Reading & Reacting: Small Lies, Big Lies, and School Statistics

Arthur Getzel’s Small Lies, Big Lies, and School Statistics is another one of those must-read pieces by an impassioned educator that understands the far-reaching implications of the saga that is only getting started in New York with the Common Core. It is more fallout from the Bloomberg blunder of a response to the test score in the state.

There are far too many bits worth quoting here but here are a few:

During his course, I learned that his favorite statement was that there are small lies, big lies and statistics. One can make a statistic mean anything.

This, my friends, is what Commissioner King and his cohorts … have created a construct–a construct with a political purpose. Before they can destroy public education, they have to prove that it is a failure.

Educators did not develop the Common Core Standards. Many of those who developed these standards are deeply involved in the corporate educational reform movement. Many articles I have read about its development stated that the developers worked backwards and often disregarded some basic tenets of child development. Furthermore, we are taking on faith standards that have not even been longitudinally tested.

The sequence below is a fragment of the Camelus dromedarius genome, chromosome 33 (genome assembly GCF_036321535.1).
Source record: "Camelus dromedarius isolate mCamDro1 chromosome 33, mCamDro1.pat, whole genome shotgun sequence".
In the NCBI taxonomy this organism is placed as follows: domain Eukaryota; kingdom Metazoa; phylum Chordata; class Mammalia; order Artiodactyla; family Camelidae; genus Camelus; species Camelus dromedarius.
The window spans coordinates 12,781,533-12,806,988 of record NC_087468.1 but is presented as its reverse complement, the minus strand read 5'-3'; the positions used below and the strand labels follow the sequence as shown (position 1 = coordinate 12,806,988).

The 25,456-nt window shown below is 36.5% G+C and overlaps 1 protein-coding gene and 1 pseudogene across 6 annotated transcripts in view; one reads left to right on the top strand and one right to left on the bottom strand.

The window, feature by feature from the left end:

Our focus is completely wrong. These standards are broken and unrepairable. I fear, in the end, it will lead to the dismantling of our system of public education and social stratification in this great nation. In the 18th century, our founding fathers created a flawed constitution called the Articles of Confederation that they realized was unworkable. But they were smart. They scraped the document and started anew.

It is powerful stuff, as well as being spot on its criticisms, as well as assessment. Now if only leaders will begin to believe it and begin resisting, instead of proceeding as thought there is no choice. There is always a choice.


Image: iPad

posted via haaslearning.tumblr.com
and flipped to Teaching Today
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